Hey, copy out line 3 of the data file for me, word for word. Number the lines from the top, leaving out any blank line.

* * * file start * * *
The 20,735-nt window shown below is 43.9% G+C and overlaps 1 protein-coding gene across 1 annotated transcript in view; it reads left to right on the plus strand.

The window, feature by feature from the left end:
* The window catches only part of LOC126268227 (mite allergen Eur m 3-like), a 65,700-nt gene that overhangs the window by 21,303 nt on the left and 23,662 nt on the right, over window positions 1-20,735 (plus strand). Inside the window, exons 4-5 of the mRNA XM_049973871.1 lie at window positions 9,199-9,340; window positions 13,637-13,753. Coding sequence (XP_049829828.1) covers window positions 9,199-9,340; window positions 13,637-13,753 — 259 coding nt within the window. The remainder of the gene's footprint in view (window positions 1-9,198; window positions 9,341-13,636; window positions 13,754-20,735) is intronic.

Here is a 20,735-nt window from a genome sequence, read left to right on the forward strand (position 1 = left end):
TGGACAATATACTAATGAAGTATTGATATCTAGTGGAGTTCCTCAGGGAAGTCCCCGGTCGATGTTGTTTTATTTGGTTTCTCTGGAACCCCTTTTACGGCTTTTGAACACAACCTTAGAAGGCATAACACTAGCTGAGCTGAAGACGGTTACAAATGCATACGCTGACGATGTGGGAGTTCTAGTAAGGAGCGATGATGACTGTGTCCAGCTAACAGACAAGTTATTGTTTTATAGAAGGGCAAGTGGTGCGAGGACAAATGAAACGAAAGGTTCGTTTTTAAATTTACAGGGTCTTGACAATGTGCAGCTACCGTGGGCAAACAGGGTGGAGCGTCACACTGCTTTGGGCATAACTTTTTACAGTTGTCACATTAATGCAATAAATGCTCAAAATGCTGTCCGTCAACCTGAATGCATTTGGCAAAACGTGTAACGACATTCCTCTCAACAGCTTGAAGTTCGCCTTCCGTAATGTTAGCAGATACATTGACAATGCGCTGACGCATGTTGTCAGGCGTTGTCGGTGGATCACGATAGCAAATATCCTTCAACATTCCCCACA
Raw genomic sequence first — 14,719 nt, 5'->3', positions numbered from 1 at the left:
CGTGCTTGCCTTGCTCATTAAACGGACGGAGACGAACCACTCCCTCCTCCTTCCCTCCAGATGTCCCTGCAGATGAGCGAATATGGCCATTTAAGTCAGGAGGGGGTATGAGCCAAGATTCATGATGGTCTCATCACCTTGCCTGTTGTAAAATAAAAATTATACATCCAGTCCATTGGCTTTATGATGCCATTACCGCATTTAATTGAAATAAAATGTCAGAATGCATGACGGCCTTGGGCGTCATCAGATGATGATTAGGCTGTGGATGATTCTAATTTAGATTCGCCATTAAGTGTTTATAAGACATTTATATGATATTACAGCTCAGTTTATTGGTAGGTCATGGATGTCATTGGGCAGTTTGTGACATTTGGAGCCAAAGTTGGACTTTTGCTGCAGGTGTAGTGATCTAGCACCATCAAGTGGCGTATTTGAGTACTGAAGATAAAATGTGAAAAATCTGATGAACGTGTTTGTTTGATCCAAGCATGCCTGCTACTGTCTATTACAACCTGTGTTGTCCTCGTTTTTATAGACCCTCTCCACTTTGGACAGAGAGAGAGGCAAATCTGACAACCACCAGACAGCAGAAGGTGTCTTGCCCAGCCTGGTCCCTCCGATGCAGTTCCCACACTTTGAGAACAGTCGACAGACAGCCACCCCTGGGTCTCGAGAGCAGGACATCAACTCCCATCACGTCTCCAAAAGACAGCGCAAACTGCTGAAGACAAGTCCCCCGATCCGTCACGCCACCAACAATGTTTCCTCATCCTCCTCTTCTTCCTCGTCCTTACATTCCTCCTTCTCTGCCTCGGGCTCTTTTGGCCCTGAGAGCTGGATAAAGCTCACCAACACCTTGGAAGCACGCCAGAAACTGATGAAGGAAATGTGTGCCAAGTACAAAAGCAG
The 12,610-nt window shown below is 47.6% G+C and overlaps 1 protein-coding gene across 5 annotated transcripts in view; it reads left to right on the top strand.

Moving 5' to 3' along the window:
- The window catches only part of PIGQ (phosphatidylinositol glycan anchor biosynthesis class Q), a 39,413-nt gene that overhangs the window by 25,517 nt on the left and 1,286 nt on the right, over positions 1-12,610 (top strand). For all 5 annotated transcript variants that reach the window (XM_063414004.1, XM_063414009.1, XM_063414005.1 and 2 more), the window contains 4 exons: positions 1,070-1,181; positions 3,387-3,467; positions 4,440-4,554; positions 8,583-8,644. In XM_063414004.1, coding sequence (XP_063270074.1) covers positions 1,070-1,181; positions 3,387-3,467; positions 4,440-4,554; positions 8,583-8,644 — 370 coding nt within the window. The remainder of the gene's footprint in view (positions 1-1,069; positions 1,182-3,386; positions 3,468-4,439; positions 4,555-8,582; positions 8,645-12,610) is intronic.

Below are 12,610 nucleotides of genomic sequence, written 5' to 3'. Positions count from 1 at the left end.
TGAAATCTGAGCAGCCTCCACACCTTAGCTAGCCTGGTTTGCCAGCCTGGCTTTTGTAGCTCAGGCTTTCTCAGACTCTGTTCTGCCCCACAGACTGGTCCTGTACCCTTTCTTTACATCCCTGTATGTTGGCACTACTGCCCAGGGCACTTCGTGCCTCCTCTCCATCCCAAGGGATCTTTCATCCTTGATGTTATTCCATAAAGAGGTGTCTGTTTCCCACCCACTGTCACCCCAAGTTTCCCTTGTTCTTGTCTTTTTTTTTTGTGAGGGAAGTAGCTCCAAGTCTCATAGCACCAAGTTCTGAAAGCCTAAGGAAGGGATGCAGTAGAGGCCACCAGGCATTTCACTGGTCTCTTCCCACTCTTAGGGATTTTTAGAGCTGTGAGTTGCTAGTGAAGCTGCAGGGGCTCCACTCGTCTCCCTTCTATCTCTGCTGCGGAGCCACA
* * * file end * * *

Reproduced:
* The window catches only part of LOC126268227 (mite allergen Eur m 3-like), a 65,700-nt gene that overhangs the window by 21,303 nt on the left and 23,662 nt on the right, over window positions 1-20,735 (plus strand). Inside the window, exons 4-5 of the mRNA XM_049973871.1 lie at window positions 9,199-9,340; window positions 13,637-13,753. Coding sequence (XP_049829828.1) covers window positions 9,199-9,340; window positions 13,637-13,753 — 259 coding nt within the window. The remainder of the gene's footprint in view (window positions 1-9,198; window positions 9,341-13,636; window positions 13,754-20,735) is intronic.